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Displaying items by tag: Enniskillen

#RNLI - Enniskillen RNLI will host the revived Castle Island charity swim and family fun morning in Enniskillen, Co Fermanagh on Sunday 11 August.

The swim traditionally took place each year with the support of the Blake family.

And Enniskillen RNLI have hailed as a "great honour" the opportunity for its local volunteer crew to revive the swim in association with sponsors Blakes the Hollow, Western Cars and The Print Factory.



The 750m swim on Lough Erne is open to swimmers of all ages either individually or in small groups such as youth clubs, sports clubs or simply groups of friends.

Enniskillen RNLI says the emphasis for this swim is for everyone to have fun and for that reason, if required, novice swimmers may complete the swim in a well-fitted lifejacket or buoyancy aid but must be confident that they can complete the distance. 



Lifeboat crew not swimming themselves will also be present on the day to provide safety cover for the event.



Registration for the swim will take place at 12 noon on the day, followed by a short safety briefing. Sponsorship forms are available by email or can be collected at The Wig & Crown, Blakes the Hollow and Western Cars. For further information contact Adrian at 07974 730456.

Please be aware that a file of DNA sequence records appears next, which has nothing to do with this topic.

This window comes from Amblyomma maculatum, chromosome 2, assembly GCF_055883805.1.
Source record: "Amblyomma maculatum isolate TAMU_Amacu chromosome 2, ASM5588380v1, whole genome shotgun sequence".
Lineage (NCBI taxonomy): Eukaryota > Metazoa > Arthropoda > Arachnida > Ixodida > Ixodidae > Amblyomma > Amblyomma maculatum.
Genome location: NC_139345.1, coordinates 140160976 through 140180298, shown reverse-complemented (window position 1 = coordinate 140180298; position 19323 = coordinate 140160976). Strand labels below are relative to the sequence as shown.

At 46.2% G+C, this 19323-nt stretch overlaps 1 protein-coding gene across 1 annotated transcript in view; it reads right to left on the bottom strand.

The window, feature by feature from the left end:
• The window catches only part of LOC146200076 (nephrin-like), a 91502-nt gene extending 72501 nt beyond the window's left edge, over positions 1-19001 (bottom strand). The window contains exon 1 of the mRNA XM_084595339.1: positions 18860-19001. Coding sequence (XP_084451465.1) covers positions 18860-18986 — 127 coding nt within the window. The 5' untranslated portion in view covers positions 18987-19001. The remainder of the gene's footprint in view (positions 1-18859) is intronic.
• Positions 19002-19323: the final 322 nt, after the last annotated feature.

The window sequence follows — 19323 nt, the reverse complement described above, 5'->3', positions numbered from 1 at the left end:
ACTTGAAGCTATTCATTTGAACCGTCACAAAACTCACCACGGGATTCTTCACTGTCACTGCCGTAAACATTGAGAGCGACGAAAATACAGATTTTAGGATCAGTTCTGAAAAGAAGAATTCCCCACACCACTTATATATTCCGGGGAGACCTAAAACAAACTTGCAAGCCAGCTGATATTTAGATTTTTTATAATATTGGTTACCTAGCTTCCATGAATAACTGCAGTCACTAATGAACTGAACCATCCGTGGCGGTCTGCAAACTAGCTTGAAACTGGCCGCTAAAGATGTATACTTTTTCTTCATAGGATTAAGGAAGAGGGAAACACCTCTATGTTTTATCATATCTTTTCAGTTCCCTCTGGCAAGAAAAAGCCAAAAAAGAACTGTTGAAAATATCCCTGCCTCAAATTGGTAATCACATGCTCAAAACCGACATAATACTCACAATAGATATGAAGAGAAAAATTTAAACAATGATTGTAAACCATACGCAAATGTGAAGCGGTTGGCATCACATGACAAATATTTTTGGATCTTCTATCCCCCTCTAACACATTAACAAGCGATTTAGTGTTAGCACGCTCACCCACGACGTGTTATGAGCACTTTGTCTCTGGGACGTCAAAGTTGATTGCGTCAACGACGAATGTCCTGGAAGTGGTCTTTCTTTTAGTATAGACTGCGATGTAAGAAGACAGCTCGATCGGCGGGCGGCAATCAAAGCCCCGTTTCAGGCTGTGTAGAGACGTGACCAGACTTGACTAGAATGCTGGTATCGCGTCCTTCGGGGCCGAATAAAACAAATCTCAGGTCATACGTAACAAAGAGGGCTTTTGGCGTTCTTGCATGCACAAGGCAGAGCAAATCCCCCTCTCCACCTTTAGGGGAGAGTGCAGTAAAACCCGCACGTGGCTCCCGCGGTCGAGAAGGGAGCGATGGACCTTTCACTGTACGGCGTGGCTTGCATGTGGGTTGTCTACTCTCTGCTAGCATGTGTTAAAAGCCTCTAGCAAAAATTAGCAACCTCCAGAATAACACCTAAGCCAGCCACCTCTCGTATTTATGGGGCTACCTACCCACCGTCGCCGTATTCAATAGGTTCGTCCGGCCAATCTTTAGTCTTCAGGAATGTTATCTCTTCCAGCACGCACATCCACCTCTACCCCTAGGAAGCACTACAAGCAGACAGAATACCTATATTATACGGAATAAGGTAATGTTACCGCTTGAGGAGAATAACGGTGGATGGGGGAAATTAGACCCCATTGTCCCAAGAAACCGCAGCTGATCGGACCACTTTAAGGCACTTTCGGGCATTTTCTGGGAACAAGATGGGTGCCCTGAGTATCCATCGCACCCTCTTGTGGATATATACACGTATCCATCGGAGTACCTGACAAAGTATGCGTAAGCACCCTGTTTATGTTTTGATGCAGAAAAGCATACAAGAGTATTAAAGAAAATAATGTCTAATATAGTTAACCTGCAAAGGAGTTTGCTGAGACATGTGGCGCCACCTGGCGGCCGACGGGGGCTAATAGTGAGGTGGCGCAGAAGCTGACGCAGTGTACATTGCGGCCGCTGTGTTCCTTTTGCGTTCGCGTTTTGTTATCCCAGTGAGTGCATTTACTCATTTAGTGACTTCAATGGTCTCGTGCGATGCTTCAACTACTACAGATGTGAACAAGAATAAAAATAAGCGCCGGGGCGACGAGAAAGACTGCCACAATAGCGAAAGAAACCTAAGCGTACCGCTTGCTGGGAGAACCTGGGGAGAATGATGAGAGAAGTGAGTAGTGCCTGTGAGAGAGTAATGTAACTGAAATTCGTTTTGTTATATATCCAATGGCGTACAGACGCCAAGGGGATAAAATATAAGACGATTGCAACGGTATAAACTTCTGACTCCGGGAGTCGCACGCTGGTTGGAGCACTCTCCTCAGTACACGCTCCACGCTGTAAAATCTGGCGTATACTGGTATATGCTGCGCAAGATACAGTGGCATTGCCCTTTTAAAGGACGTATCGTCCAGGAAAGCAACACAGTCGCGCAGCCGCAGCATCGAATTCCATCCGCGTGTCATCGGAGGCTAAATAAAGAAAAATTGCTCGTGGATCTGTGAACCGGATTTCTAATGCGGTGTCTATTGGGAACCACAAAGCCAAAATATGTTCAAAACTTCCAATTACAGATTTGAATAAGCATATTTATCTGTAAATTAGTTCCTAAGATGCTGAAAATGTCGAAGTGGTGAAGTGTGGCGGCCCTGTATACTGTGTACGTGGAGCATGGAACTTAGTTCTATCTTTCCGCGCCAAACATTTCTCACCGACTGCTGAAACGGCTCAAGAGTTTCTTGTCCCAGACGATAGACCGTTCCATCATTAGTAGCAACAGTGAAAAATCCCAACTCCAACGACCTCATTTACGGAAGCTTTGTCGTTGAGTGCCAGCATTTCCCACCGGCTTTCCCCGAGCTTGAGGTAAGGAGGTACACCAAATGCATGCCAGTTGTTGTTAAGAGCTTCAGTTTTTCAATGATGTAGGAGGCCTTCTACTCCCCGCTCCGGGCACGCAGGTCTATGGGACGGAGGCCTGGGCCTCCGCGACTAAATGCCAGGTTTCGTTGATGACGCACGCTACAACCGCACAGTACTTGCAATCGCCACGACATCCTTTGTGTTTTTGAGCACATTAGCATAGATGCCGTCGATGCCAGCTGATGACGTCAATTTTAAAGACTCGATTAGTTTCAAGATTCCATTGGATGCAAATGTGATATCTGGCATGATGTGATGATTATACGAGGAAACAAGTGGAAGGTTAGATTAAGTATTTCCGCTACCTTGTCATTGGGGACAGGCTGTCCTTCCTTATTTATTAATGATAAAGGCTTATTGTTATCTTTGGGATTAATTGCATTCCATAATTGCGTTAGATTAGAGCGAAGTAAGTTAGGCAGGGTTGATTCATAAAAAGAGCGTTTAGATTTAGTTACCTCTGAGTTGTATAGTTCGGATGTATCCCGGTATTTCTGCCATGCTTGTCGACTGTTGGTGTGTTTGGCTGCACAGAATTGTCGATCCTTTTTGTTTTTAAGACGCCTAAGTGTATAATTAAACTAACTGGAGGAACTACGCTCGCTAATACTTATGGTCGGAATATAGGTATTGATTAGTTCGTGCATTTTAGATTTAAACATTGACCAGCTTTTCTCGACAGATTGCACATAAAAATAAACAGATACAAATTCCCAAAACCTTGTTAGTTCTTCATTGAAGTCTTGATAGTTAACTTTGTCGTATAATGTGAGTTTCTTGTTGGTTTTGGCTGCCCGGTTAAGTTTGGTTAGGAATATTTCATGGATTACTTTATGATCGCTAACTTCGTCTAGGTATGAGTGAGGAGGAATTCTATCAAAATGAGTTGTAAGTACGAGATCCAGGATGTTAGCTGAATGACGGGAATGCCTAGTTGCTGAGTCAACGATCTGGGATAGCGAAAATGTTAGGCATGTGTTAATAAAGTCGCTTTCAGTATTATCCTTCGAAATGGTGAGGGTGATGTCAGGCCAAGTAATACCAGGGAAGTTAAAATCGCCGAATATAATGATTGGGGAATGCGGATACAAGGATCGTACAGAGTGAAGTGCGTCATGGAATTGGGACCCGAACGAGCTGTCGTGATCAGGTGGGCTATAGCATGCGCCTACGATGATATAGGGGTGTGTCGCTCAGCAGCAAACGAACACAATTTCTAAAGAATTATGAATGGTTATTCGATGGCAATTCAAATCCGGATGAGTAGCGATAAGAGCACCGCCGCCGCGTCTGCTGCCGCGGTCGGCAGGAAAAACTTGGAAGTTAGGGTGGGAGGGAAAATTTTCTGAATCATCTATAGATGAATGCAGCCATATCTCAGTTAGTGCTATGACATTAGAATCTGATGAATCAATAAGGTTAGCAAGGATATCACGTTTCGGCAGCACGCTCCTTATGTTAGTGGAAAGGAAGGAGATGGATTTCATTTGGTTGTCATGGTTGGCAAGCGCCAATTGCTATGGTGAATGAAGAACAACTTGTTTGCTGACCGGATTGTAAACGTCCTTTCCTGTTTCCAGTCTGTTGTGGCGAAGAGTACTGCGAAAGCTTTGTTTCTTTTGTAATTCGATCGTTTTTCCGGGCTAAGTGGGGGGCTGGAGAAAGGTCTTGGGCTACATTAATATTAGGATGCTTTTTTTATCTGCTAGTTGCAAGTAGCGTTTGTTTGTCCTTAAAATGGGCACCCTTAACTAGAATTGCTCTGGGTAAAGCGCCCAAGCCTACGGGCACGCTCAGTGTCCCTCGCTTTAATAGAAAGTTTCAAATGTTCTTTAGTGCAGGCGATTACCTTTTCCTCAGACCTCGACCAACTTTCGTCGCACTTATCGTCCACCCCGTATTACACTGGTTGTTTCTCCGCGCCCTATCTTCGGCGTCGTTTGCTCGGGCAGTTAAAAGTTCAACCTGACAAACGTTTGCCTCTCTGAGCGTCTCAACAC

In other news, RTÉ Radio 1’s The Business will broadcast live from Bundoran RNLI lifeboat station this Saturday morning 3 August.

The focus of the show will be on the business of Bundoran being a seaside resort - a reputation the Donegal town has enjoyed for more than two centuries. 

Speaking ahead of his visit, programme host George Lee said: "I'm really looking forward to broadcasting from Bundoran, particularly on a bank holiday weekend. I'm hoping to experience lots of surfing, slots machines and ice-creams.

"On the show we'll be looking back at the heyday of the dancehalls, we'll be joined by Bundoran regular Ramona Nicholas from Dragon's Den, we'll be speaking to two men making money from oil exploration and lots, lots more."


The Business is broadcast Saturday morning at 10am on RTÉ Radio 1.

Published in RNLI Lifeboats